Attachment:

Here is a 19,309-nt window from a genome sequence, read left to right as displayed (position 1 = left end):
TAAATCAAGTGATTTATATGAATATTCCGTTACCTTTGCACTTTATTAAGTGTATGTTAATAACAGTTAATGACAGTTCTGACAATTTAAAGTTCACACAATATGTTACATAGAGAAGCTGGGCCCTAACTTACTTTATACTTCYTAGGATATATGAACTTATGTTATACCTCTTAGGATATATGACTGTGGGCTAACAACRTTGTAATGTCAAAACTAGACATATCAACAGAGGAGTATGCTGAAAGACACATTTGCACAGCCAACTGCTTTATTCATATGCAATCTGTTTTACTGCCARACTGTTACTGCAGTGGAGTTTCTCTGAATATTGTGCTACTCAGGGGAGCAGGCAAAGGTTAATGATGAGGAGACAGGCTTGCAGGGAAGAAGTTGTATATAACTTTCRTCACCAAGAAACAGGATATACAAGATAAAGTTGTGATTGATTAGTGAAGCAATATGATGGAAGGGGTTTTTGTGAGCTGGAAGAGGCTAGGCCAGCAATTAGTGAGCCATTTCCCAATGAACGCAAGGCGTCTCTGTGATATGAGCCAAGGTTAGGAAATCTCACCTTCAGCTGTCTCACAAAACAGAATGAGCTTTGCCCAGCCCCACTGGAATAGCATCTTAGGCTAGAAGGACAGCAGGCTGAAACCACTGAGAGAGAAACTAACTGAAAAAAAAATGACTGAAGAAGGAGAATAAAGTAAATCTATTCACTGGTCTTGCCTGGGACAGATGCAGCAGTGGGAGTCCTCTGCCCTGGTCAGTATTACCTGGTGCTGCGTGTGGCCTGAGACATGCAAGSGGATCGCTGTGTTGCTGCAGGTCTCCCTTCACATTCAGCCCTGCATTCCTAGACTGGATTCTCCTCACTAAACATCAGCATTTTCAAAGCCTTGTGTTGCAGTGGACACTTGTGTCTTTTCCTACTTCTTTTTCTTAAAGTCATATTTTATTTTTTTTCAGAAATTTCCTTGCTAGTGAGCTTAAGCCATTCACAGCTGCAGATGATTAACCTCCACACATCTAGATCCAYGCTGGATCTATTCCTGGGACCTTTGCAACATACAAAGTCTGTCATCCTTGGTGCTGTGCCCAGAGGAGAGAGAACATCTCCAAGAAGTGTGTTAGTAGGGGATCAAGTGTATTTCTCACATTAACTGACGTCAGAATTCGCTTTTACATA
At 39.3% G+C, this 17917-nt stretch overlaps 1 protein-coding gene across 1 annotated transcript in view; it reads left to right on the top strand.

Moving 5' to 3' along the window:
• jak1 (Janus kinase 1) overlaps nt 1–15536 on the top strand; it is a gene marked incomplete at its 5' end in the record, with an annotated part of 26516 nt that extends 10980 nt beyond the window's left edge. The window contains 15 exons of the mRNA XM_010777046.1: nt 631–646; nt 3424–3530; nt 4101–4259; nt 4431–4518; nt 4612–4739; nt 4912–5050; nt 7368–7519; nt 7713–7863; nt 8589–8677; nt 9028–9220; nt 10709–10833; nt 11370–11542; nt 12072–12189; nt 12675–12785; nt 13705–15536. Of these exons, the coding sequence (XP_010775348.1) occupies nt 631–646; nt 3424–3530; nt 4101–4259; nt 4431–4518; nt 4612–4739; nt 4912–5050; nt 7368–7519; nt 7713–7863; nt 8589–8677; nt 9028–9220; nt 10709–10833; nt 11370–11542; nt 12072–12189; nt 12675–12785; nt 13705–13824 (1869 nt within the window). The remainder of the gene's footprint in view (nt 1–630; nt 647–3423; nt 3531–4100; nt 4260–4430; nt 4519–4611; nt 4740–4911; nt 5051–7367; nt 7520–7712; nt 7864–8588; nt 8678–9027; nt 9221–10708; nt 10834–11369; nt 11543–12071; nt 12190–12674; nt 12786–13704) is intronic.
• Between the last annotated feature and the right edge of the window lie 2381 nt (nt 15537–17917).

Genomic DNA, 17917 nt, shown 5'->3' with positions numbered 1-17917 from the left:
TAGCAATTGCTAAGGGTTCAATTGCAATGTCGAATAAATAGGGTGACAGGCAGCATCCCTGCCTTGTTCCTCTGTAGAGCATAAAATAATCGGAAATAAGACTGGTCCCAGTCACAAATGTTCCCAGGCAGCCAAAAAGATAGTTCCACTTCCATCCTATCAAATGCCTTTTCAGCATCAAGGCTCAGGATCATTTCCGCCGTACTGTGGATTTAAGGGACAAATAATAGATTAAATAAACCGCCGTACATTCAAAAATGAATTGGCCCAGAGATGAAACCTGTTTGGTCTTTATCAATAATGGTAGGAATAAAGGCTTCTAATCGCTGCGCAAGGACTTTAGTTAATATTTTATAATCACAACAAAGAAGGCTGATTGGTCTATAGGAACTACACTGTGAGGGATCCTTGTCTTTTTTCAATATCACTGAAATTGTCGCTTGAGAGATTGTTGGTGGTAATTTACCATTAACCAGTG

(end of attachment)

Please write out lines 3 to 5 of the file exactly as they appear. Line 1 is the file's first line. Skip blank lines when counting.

At 39.3% G+C, this 17917-nt stretch overlaps 1 protein-coding gene across 1 annotated transcript in view; it reads left to right on the top strand.

Moving 5' to 3' along the window:
• jak1 (Janus kinase 1) overlaps nt 1–15536 on the top strand; it is a gene marked incomplete at its 5' end in the record, with an annotated part of 26516 nt that extends 10980 nt beyond the window's left edge. The window contains 15 exons of the mRNA XM_010777046.1: nt 631–646; nt 3424–3530; nt 4101–4259; nt 4431–4518; nt 4612–4739; nt 4912–5050; nt 7368–7519; nt 7713–7863; nt 8589–8677; nt 9028–9220; nt 10709–10833; nt 11370–11542; nt 12072–12189; nt 12675–12785; nt 13705–15536. Of these exons, the coding sequence (XP_010775348.1) occupies nt 631–646; nt 3424–3530; nt 4101–4259; nt 4431–4518; nt 4612–4739; nt 4912–5050; nt 7368–7519; nt 7713–7863; nt 8589–8677; nt 9028–9220; nt 10709–10833; nt 11370–11542; nt 12072–12189; nt 12675–12785; nt 13705–13824 (1869 nt within the window). The remainder of the gene's footprint in view (nt 1–630; nt 647–3423; nt 3531–4100; nt 4260–4430; nt 4519–4611; nt 4740–4911; nt 5051–7367; nt 7520–7712; nt 7864–8588; nt 8678–9027; nt 9221–10708; nt 10834–11369; nt 11543–12071; nt 12190–12674; nt 12786–13704) is intronic.